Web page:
Mobile Media: A Reliable Documentary Witness?

  • Anandana Kapur


Mobile media has marked an epochal shift in visual culture. As the everyday is archived in videos, selfies, GIFs, and photography, witnessing is no longer restricted by temporal and spatial distances. Witnessing is in fact a political performance as much as it is an acknowledgement of the quotidian. Sensory encounters with worlds that are censored by state-owned or mainstream media are a valuable source of alternate history, activism, and art. It is crucial, however, that documentary practices that embrace the intimacy and immediacy of digital ecologies provide a discursive structure to address questions of context, consent, and affect. Using case studies from the Indian context, the chapter examines how witnessing is embodied in collaborative and interactive documentaries that use mobile media. Interviews with practitioners reveal anxieties about meaning-making, editorial privilege, and the precarious lives of digital artifacts. The collapsing of distance between the filmmaker, the subject and their audiences, however, remains a pivotal promise of mobile media.


  1. “2018 Storytellers’ Institute: Surveil/Surveiled.” Skidmore. Last modified September 8, 2017.
  2. Anand, Shaina. 2018. “Annotations: From Gulf to Gulf to Gulf.” Last modified January 31, 2018.
  3. Anand, Shaina, and Ashok Sukumaran. 2013. Rendezvous with the Artist Series. November 16. The Asia Society India Center.
  4. Bhalla, Guneeta Singh. 2014. The Blog. By MeiMei Fox. Huffpost, August 18.Google Scholar
  5. Boltanski, Luc. 2004. Distant Suffering: Morality, Media and Politics. Translated by Graham Murchell. Cambridge: Cambridge University Press.Google Scholar
  6. Butalia, Urvashi. 2000. The Other Side of Silence: Voices from the Partition of India. Durham: Duke University Press.Google Scholar
  7. Choudhary, Shubhranshu. 2012. “CGNet Swara.” Talk delivered as part of the Tedx Talks, Yahoo! Sunriver Campus—Embassy Golf Links Park, Inner Ring Road, Domlur, Bangalore India, February 2012.Google Scholar
  8. Couldry, Nick. 2009. “Does ‘The Media’ Have a Future?” European Journal of Communication 24 (4): 437–449. Scholar
  9. Cumiskey, Kathleen M., and Kendra Brewster. 2012. “Mobile Phones or Pepper Spray?” Feminist Media Studies 12 (4): 590–599. Scholar
  10. Dalrymple, William. 2015. “The Great Divide—The Violent Legacy of Indian Partition.” New Yorker, June.Google Scholar
  11. Devineni, Ram. 2015. “I Stand with Priya.” Talk delivered as part of the Tedx Talks, Museum of London, Covent Garden, London, United Kingdom, May 2015.Google Scholar
  12. Devineni, Ram, and Dan Goldman, creators. 2014. Priya’s Shakti. India: Blippar, AR comic. Comic & Mobile App.Google Scholar
  13. Eco, Umberto. 1989. The Open Work. Translated by Anna Cancogni. Cambridge, MA: Harvard University Press. Google Scholar
  14. Ellis, John. 2012. Documentary: Witness and Self-Revelation. New York: Routledge.Google Scholar
  15. Ess, Charles. 2009. Digital Media Ethics. Cambridge: Polity Press.Google Scholar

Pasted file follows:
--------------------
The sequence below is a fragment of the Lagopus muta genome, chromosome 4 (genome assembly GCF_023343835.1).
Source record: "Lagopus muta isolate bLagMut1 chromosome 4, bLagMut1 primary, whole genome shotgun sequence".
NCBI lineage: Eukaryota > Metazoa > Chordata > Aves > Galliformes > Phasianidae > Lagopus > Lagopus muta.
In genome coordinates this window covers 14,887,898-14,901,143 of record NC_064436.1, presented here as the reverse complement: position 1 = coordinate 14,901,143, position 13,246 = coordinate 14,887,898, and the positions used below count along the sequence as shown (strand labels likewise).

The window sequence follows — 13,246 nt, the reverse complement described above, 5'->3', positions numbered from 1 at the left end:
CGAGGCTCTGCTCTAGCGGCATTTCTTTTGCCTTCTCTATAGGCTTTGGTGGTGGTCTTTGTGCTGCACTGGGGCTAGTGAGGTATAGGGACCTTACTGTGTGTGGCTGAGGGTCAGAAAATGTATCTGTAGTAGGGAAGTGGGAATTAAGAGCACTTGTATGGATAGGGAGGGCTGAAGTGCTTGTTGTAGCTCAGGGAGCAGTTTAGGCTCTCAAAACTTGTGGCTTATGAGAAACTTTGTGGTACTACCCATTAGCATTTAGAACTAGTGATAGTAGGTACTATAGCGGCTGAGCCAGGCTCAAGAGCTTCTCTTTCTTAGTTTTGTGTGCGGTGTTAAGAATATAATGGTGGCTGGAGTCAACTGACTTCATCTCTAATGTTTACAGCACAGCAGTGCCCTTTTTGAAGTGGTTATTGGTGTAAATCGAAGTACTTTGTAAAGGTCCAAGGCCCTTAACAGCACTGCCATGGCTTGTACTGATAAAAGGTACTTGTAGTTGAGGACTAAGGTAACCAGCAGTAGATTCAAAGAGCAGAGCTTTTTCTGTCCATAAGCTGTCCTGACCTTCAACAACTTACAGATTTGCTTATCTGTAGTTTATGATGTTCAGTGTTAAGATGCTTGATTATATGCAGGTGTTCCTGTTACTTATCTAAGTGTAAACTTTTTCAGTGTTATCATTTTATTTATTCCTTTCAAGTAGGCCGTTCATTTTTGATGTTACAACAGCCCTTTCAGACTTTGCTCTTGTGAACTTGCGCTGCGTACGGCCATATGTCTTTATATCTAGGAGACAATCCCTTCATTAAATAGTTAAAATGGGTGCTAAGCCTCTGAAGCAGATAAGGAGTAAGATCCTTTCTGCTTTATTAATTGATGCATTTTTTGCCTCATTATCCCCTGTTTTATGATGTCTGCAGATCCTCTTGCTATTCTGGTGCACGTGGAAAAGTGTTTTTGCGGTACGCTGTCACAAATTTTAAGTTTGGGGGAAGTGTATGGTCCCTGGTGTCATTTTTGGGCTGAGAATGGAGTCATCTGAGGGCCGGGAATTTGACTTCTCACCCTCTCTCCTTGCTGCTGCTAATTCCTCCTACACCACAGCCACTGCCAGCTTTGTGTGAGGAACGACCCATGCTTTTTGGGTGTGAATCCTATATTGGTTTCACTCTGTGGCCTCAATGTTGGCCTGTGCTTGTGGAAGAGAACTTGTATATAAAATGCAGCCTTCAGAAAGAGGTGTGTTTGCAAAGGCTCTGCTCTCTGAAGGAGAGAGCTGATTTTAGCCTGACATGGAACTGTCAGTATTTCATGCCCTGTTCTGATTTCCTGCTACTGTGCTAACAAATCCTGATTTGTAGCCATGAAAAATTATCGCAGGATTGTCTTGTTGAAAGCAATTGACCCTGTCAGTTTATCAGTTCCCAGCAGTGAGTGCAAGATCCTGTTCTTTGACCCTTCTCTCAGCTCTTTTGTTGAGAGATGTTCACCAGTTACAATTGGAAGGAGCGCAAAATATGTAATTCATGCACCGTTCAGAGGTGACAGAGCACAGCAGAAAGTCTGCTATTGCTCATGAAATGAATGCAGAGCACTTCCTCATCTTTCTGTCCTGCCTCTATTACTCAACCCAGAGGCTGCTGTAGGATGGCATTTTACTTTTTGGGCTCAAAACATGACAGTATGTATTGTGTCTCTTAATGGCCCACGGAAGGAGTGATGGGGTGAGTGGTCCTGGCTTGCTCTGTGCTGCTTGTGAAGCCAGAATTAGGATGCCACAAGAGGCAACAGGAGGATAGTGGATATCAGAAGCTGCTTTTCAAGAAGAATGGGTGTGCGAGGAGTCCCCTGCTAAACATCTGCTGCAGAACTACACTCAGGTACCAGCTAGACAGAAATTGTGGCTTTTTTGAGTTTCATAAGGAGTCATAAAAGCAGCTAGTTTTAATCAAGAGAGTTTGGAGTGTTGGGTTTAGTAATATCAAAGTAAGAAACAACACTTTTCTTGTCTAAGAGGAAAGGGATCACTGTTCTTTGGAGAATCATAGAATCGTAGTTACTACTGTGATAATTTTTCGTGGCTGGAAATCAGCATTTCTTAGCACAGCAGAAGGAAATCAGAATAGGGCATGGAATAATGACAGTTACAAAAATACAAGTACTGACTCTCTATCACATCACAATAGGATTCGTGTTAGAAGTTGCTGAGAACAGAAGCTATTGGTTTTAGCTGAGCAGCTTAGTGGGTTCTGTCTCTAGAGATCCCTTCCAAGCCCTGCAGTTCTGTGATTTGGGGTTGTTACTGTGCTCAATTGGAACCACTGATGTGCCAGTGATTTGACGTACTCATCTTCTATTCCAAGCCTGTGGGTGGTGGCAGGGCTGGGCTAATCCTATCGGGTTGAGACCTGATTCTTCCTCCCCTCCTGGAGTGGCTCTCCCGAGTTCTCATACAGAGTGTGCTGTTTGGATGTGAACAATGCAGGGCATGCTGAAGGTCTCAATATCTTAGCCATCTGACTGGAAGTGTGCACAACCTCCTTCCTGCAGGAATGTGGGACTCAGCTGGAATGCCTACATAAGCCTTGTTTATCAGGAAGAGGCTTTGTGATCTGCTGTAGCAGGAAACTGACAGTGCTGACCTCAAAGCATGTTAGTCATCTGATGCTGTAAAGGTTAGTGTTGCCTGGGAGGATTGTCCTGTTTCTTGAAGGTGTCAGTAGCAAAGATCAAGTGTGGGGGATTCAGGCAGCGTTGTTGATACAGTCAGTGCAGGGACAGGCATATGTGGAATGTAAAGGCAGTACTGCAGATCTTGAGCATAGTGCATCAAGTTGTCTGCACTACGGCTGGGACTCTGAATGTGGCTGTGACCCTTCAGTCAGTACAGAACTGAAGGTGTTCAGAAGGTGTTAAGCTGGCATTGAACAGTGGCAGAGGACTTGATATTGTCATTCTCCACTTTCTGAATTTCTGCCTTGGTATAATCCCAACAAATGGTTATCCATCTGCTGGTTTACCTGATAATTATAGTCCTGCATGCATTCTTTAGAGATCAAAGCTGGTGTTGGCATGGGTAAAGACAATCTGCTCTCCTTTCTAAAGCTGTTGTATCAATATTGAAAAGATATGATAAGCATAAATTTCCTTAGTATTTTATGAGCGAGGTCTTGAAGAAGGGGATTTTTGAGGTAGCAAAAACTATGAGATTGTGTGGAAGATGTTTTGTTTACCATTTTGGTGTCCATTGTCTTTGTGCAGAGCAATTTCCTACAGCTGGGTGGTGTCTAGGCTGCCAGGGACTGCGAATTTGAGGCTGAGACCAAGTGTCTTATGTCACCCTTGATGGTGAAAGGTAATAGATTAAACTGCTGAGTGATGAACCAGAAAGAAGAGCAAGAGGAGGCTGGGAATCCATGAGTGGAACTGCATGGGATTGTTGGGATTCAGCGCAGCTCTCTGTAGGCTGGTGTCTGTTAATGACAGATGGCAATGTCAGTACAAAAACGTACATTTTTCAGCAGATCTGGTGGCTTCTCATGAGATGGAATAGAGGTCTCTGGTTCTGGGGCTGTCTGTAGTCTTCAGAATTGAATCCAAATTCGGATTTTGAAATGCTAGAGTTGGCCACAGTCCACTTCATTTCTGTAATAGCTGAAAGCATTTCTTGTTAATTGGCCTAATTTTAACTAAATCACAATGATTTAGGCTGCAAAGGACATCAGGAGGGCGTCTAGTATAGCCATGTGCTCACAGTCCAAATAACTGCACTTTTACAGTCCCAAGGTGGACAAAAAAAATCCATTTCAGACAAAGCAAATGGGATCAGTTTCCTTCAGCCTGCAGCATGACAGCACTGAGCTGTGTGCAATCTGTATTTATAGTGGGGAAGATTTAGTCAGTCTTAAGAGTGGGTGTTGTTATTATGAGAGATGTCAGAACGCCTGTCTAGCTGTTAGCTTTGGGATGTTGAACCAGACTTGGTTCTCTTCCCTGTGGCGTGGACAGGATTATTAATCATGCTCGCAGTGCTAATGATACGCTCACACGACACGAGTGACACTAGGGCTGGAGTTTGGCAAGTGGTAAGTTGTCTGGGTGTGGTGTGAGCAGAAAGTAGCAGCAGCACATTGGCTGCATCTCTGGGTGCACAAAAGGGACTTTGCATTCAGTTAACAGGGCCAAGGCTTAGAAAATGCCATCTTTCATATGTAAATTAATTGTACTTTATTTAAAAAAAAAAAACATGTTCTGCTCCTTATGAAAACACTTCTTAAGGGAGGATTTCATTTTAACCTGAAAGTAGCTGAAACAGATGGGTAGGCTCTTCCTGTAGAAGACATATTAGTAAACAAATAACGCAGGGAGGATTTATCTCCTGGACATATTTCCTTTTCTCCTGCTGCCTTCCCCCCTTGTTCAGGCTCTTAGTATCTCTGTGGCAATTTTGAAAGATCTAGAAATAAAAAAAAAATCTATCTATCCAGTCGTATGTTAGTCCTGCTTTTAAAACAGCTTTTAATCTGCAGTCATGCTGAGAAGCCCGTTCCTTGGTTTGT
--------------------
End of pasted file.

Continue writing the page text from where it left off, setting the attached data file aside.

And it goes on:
16. Fotopoulou, Aristea. 2016. Feminist Activism and Digital Networks: Between Empowerment and Vulnerability. London: Palgrave Macmillan.CrossRefGoogle Scholar
  17. Field. Sean. 2008. “Imagining Communities: Memory, Loss and Resilience in Post-Apartheid Cape Town.” In Oral History and Public Memories, edited by Paula Hamilton and Lindia Shopes, 107–124. Philadelphia: Temple University Press.Google Scholar
  18. “From Gulf to Gulf to Gulf”. Shanghai Biennale. Last modified November 11, 2016.
  19. Frosh, Paul, and Amit Pinchevski. 2009. “Why Media Witnessing? Why Now?” In Media Witnessing: Testimony in the Age of Mass Communication, edited by Paul Frosh and Amit Pinchevski, 1–19. New York: Palgrave Macmillan.CrossRefGoogle Scholar
  20. Galloway, Anne. 2010. “Mobile Publics and Issues-Based Art and Design.” In The Wireless Spectrum, edited by Barbara Crow, Michael Langford, and Kim Sawchuk, 63–76. Toronto: University of Toronto Press.Google Scholar
  21. Gifreu-Castells, Arnau. 2015. “Processes, Modes and Methodologies for the Analysis and Design of Interactive Documentaries.” Paper presented on August 21, 2015 at the Visible Evidence XII conference, Ryerson University, Toronto.Google Scholar
  22. Guerin, Frances. 2015. On Not Looking: The Paradox of Contemporary Visual Culture. New York: Routledge.CrossRefGoogle Scholar
  23. Harding, Michael-Oliver. 2016. “India in a Day.” Exclaim!, September.Google Scholar
  24. Hartley, John. 2012. Digital Futures for Cultural and Media Studies. West Sussex: Wiley-Blackwell.Google Scholar
  25. Hartman, Geoffrey. 1996. The Longest Shadow: In the Aftermath of the Holocaust. Bloomington: Indiana University Press.Google Scholar
  26. Hindustan Times Team. Climb Against Sexual Abuse. Shared June 26, 2016, on Facebook.
  27. Hirsch, Marianne. 2009. “The Generation of Postmemory.” Poetics Today 29 (1): 103–128.CrossRefGoogle Scholar
  28. Hjorth, Larissa. 2011. “Mobile Spectres of Intimacy: The Gendered Role of Mobile Technologies in Love—Past, Present and Future.” In Mobile Communication: Bringing Us Together or Tearing Us Apart? edited by Richard Ling and Scott Campbell, 37–60. New York: Transaction Books.Google Scholar